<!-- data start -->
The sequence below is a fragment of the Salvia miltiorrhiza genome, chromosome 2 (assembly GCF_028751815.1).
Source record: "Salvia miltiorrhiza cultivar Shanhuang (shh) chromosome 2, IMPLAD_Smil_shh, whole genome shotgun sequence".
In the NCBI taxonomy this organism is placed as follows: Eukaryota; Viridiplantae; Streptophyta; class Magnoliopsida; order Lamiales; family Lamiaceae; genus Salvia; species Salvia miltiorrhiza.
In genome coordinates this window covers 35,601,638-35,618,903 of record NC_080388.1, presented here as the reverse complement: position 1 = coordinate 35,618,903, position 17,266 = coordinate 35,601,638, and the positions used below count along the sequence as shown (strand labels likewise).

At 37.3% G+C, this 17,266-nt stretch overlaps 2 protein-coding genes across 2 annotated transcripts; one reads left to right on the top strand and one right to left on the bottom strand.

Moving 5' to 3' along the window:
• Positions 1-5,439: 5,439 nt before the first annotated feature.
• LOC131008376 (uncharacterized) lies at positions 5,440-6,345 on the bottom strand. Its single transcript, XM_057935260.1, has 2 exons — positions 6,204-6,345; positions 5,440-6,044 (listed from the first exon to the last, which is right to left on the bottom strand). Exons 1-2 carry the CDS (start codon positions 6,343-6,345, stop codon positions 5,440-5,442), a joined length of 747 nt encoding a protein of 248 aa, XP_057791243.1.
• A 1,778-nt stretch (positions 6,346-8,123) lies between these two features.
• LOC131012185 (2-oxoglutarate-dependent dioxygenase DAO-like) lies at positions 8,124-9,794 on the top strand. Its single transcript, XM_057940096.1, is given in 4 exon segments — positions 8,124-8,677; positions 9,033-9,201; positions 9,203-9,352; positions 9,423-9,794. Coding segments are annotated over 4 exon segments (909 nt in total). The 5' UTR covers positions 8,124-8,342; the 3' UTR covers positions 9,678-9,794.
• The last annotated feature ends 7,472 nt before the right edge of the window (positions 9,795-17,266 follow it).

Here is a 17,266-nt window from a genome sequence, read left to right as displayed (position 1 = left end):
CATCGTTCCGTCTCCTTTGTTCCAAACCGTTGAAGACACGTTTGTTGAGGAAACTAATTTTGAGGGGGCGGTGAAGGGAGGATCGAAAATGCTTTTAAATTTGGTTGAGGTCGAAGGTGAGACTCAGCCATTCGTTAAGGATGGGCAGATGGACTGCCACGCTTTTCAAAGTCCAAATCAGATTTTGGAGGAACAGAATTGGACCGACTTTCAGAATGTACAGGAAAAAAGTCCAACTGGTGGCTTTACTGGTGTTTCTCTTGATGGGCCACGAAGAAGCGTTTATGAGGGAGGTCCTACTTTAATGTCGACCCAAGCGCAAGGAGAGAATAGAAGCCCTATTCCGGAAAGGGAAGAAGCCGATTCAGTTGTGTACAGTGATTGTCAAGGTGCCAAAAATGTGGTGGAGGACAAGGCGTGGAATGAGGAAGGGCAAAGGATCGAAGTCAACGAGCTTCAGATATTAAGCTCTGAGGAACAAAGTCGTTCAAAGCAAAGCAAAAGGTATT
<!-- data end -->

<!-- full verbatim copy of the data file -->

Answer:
The sequence below is a fragment of the Salvia miltiorrhiza genome, chromosome 2 (assembly GCF_028751815.1).
Source record: "Salvia miltiorrhiza cultivar Shanhuang (shh) chromosome 2, IMPLAD_Smil_shh, whole genome shotgun sequence".
In the NCBI taxonomy this organism is placed as follows: Eukaryota; Viridiplantae; Streptophyta; class Magnoliopsida; order Lamiales; family Lamiaceae; genus Salvia; species Salvia miltiorrhiza.
In genome coordinates this window covers 35,601,638-35,618,903 of record NC_080388.1, presented here as the reverse complement: position 1 = coordinate 35,618,903, position 17,266 = coordinate 35,601,638, and the positions used below count along the sequence as shown (strand labels likewise).

At 37.3% G+C, this 17,266-nt stretch overlaps 2 protein-coding genes across 2 annotated transcripts; one reads left to right on the top strand and one right to left on the bottom strand.

Moving 5' to 3' along the window:
• Positions 1-5,439: 5,439 nt before the first annotated feature.
• LOC131008376 (uncharacterized) lies at positions 5,440-6,345 on the bottom strand. Its single transcript, XM_057935260.1, has 2 exons — positions 6,204-6,345; positions 5,440-6,044 (listed from the first exon to the last, which is right to left on the bottom strand). Exons 1-2 carry the CDS (start codon positions 6,343-6,345, stop codon positions 5,440-5,442), a joined length of 747 nt encoding a protein of 248 aa, XP_057791243.1.
• A 1,778-nt stretch (positions 6,346-8,123) lies between these two features.
• LOC131012185 (2-oxoglutarate-dependent dioxygenase DAO-like) lies at positions 8,124-9,794 on the top strand. Its single transcript, XM_057940096.1, is given in 4 exon segments — positions 8,124-8,677; positions 9,033-9,201; positions 9,203-9,352; positions 9,423-9,794. Coding segments are annotated over 4 exon segments (909 nt in total). The 5' UTR covers positions 8,124-8,342; the 3' UTR covers positions 9,678-9,794.
• The last annotated feature ends 7,472 nt before the right edge of the window (positions 9,795-17,266 follow it).

Here is a 17,266-nt window from a genome sequence, read left to right as displayed (position 1 = left end):
CATCGTTCCGTCTCCTTTGTTCCAAACCGTTGAAGACACGTTTGTTGAGGAAACTAATTTTGAGGGGGCGGTGAAGGGAGGATCGAAAATGCTTTTAAATTTGGTTGAGGTCGAAGGTGAGACTCAGCCATTCGTTAAGGATGGGCAGATGGACTGCCACGCTTTTCAAAGTCCAAATCAGATTTTGGAGGAACAGAATTGGACCGACTTTCAGAATGTACAGGAAAAAAGTCCAACTGGTGGCTTTACTGGTGTTTCTCTTGATGGGCCACGAAGAAGCGTTTATGAGGGAGGTCCTACTTTAATGTCGACCCAAGCGCAAGGAGAGAATAGAAGCCCTATTCCGGAAAGGGAAGAAGCCGATTCAGTTGTGTACAGTGATTGTCAAGGTGCCAAAAATGTGGTGGAGGACAAGGCGTGGAATGAGGAAGGGCAAAGGATCGAAGTCAACGAGCTTCAGATATTAAGCTCTGAGGAACAAAGTCGTTCAAAGCAAAGCAAAAGGTATT